Sunday of the Passion

by Bear Wade

BETRAYERS AND DESERTERS, RETRIEVED AND REHABILITATED
Matthew 26:14–27:66
Sunday of the Passion
Analysis by Cathy Lessmann

[Note: Because it takes two pages, this week’s Gospel lesson is not printed here.] 

DIAGNOSIS: Betrayal, Denial, Desertion

Step 1: Initial Diagnosis (External Problem) – Betraying, Denying, Deserting
In this Passion narrative, Matthew uses the words “betray,” “deny,” and “desert” 21 times to describe Judas and Peter. That is striking because we would expect them, as part of Jesus’ inner circle, to show the most fidelity. Judas (Greek for Judah, also the only disciple from Judah, the others are Galileans), could easily represent the people of Israel-God’s chosen, covenant people. Jesus considered him “friend”-bosom companion. If any disciple should have the heritage to recognize Jesus as Messiah, it should be he. Then there’s Peter, the number one disciple-the one who had gotten it right before (16:16), the one to whom Jesus had given the keys of the kingdom of heaven (16:19), the one who had vowed his unquestioning loyalty (26:33). So why is it that the ones who appear to be the closest, most faithful, turn out to be THE betrayers, THE deniers, THE cowardly deserters? Shouldn’t that give us pause-us good, faithful, close-to-Jesus church people, who casually assume solidarity with him (without counting the cost)?

Step 2: Advanced Diagnosis (Internal Problem) – Arrogant Hearts
When Jesus predicts that one of the disciples will betray him, Judas in incredulous: “Surely not I!” (26:25). Peter too protests vehemently, “Though all become deserters because of you, I will never desert you” (26:33). Their arrogance, their presumptions of fidelity (which they further assume merits God’s reciprocating good favor), sets them up for their giant falls. Is this same arrogance, this appropriation and presumption of God’s favor still alive today? How about in our country? How about in our hearts? Is our faith a reliance on faith itself, or is it a trust that willingly follows (as opposed to deserts) Jesus when that way becomes costly, such as going to a cross?

Step 3: Final Diagnosis (Eternal Problem) – Deserted
Matthew’s depiction of God’s response to the murder of His Son is anger unleashed on the cosmos. Judas stares that wrath in the face after his betrayal of Jesus and, unwilling to linger under God’s judgment, he judges himself unforgivable and takes his life. God’s anger is so intense that He deserts the world: The heavens turn black, the earth quakes, rocks split apart, and the netherworld cracks open, releasing its captives (27:51-52). What is more, the temple curtain rips in half and God leaves (deserts) the temple (27:51) and those who have staked their futures on temple worship. In short, God deserts deserters, those who fail to trust and follow His Son.

PROGNOSIS: Retrieved and Rehabilitated

Step 4: Initial Prognosis (Eternal Solution) – Retrieved by the Deserted One
Not only is Jesus deserted by his own followers, but on the cross, God too deserts him. “My God, my God, why have you forsaken me?” he cries (27:46). Without God, Jesus dies. But Matthew has carefully shown us that Jesus willingly drank this “cup of wrath.” Why? He is the Son of Man (26:24; 26:45; 26:64), God’s own divine agent sent to retrieve and restore exactly those people who deserve it the least: betrayers, deniers, deserters (and everyone else, in case there are any left who don’t fit these categories). How? By drinking “the cup” himself, literally absorbing that wrath with his own body. This transaction is not complete, however, until we jump ahead two days to that time when God showed his great pleasure in Jesus by retrieving him from death and giving him life (28:6).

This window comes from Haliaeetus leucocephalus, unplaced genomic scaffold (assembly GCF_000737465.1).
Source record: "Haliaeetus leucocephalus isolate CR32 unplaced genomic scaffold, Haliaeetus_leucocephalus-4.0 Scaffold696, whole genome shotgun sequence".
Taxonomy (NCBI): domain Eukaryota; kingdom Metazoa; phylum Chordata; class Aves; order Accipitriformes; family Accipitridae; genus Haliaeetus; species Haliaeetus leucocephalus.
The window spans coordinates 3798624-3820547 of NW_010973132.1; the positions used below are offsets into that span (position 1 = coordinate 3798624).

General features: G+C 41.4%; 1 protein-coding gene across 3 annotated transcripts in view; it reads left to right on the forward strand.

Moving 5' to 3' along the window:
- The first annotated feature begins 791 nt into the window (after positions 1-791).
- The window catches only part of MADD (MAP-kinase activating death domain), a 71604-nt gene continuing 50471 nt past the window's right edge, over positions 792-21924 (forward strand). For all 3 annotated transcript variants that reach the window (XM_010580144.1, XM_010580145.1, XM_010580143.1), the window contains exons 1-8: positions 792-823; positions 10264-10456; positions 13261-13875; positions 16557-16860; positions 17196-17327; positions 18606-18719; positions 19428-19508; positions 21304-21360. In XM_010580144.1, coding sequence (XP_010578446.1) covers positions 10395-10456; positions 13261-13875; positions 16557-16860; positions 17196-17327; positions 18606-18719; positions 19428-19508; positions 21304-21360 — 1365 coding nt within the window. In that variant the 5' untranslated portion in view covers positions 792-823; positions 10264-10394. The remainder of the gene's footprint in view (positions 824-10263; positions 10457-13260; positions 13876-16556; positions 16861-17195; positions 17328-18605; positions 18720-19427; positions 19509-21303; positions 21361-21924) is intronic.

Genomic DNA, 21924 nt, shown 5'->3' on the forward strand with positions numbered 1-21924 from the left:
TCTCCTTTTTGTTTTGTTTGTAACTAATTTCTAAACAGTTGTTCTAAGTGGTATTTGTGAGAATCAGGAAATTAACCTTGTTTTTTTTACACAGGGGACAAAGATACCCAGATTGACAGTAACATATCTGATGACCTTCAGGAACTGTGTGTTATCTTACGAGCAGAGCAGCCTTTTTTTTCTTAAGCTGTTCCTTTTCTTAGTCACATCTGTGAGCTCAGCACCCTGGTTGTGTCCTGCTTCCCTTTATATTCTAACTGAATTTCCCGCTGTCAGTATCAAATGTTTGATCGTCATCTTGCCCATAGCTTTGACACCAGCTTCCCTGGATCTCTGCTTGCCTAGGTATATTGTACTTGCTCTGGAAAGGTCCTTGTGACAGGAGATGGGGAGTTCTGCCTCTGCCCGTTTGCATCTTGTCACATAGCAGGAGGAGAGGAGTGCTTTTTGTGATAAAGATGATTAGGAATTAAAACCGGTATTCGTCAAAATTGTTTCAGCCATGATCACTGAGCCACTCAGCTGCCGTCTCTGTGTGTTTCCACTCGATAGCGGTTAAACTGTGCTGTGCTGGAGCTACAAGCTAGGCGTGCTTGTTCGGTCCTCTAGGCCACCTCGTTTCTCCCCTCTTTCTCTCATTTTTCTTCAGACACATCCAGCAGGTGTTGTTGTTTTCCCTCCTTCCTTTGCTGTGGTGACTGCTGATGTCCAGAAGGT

Step 5: Advanced Prognosis (Internal Solution) – Changed Hearts
Earlier on, Jesus had explained that what he was about to endure would be on behalf of “many”: He came, he said, “not to be served but to serve, and to give his life as a ransom for many” (20:28). His blood is the “blood of the covenant, which is poured out for many for the forgiveness of sins” (26:28). That life, that blood, is the basis of the forgiveness offered unconditionally to Peter and the disciples in the simple words, “go to Galilee; there they [you] will see me” (28:10). Now, trusting Jesus, they do follow him to Galilee. And, led by our changed hearts, so do we.

Step 6: Final Prognosis (External Solution) – The Retrieved and Restored Retrieve and Restore
Following Jesus changes Peter and the rest of the disciples. In Galilee, Jesus gives them the mandate to go and get involved in the family business, i.e., the retrieving and restoring of lost people: deserters, deniers, betrayers. We know, from the Acts of the Apostles, that they do involve themselves in that work, and they do so joyfully. Peter becomes a premier confessor of Christ-crucified, emboldened so much that he gladly follows Jesus all the way to his own cross. That’s because being a Jesus-follower is no longer a matter of arrogance and assumed favoritism, but rather a matter of heartfelt gratitude and a desire to share with others the great, life-giving gift: Jesus.

Author

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